Employment State Insurance (ESI) is a social security and health insurance scheme for employees in India. The scheme is managed by the Employees` State Insurance Corporation, a statutory body set up by the Ministry of Labour and Employment, Government of India. ESI provides benefits to employees in case of sickness, maternity, and disablement. It also provides medical care to insured persons and their family members. But the question that arises is, is ESI mandatory for contract employees?
The answer is yes. The Employees` State Insurance Act, 1948, covers contract employees who are working in establishments falling under the ambit of the Act. According to the Act, any employee who is drawing wages up to Rs 21,000 per month is eligible for ESI. This applies to both permanent and contract employees.
It is the responsibility of the employer to register the employee for ESI and contribute to the scheme. The contribution is made as a percentage of the employee`s wages, with the employer contributing 4.75% and the employee contributing 1.75%. This contribution is made to the Employees` State Insurance Corporation.
If an establishment has more than 10 employees and the employees are drawing wages up to Rs 21,000 per month, the employer is required to register the establishment with the ESI Corporation. This applies to both permanent and contract employees. Failure to comply with the Act can result in penalties and legal action.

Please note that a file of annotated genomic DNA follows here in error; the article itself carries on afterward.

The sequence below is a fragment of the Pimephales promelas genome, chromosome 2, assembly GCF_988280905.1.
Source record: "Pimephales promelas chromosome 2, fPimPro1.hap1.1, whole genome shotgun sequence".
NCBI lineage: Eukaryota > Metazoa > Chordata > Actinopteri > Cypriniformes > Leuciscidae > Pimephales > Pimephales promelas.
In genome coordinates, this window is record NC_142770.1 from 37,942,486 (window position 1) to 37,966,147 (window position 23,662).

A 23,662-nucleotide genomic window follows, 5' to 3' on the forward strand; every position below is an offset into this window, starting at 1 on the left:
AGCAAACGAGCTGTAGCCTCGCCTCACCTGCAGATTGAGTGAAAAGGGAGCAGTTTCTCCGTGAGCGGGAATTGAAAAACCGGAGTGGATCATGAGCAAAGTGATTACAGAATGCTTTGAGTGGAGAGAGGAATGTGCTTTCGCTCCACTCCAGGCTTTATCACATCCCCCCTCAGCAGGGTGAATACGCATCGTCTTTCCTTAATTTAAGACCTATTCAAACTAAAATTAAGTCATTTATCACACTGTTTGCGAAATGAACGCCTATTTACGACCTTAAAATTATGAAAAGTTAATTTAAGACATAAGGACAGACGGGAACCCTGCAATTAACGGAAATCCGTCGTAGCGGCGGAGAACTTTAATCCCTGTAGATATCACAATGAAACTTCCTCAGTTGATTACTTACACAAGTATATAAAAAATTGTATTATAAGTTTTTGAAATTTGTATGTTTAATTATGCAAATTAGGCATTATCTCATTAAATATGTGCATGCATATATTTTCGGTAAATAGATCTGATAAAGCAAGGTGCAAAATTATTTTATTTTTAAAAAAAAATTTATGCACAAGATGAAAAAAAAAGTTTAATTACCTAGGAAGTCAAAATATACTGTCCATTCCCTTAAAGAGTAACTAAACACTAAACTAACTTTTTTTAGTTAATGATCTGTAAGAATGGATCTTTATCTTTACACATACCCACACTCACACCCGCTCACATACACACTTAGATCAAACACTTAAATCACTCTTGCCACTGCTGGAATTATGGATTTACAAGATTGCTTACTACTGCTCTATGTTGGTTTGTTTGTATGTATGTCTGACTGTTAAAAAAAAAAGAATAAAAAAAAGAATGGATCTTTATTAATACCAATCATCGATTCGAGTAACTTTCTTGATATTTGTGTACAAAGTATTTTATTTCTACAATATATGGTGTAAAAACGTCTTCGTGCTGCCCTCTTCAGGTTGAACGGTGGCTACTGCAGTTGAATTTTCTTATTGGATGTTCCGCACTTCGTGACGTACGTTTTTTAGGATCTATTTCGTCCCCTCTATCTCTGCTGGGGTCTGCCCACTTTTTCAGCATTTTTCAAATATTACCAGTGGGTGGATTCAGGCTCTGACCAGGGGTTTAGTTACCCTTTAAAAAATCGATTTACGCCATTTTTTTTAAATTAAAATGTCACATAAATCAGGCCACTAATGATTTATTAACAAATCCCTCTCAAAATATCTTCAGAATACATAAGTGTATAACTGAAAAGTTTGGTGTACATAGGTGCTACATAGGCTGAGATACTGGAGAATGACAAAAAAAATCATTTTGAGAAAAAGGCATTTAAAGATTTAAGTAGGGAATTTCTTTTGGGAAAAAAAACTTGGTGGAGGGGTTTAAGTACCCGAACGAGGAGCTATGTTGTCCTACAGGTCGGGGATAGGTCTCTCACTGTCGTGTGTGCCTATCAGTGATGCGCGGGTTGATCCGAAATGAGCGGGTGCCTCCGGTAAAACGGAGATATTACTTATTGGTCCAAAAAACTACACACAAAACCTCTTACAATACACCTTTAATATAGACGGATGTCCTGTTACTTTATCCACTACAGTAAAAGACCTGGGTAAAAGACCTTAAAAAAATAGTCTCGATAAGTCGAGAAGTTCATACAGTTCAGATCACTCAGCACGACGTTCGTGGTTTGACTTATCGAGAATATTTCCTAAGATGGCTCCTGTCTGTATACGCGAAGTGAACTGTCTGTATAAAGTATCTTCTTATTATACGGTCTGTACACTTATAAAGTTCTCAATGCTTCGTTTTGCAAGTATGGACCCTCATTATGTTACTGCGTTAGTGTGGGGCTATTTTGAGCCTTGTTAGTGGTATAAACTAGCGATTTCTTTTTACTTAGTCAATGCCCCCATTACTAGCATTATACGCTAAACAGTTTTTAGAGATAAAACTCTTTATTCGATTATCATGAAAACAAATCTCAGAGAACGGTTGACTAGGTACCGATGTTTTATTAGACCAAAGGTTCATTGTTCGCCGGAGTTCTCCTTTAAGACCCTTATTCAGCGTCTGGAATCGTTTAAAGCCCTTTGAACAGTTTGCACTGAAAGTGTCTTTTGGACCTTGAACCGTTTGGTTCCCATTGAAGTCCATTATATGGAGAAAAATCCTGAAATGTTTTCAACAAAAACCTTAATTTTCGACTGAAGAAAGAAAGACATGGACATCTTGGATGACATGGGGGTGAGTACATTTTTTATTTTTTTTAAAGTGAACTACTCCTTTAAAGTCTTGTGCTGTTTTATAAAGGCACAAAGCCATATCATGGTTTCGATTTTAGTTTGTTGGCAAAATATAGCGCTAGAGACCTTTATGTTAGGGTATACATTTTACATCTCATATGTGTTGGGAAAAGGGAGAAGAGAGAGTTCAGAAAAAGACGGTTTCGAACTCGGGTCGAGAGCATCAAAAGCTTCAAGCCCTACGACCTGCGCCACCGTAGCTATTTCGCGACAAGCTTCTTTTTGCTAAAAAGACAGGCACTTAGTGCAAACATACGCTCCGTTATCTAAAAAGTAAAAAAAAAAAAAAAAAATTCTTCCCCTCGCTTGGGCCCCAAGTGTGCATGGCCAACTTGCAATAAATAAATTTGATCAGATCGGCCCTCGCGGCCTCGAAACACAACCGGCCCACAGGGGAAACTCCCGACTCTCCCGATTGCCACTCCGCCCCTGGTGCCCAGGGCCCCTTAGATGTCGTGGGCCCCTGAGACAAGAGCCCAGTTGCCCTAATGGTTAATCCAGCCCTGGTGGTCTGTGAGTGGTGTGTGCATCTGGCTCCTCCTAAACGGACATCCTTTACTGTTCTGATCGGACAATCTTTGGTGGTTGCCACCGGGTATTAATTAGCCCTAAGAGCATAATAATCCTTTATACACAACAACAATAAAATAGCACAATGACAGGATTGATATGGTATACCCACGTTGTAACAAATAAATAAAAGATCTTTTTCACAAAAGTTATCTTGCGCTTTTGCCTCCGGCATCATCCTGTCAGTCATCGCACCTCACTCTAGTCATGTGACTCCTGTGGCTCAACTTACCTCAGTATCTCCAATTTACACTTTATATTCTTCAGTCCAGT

It is important for employers to note that the ESI Act applies to all employees, including contract employees. Therefore, it is their responsibility to ensure that they comply with the Act and register the employees for ESI.
In conclusion, ESI is mandatory for contract employees who are working in establishments falling under the ambit of the Act. Employers are required to register the employees for ESI and contribute to the scheme. Failure to comply with the Act can result in penalties and legal action. Therefore, it is important for employers to ensure that they comply with the Act to avoid any legal repercussions.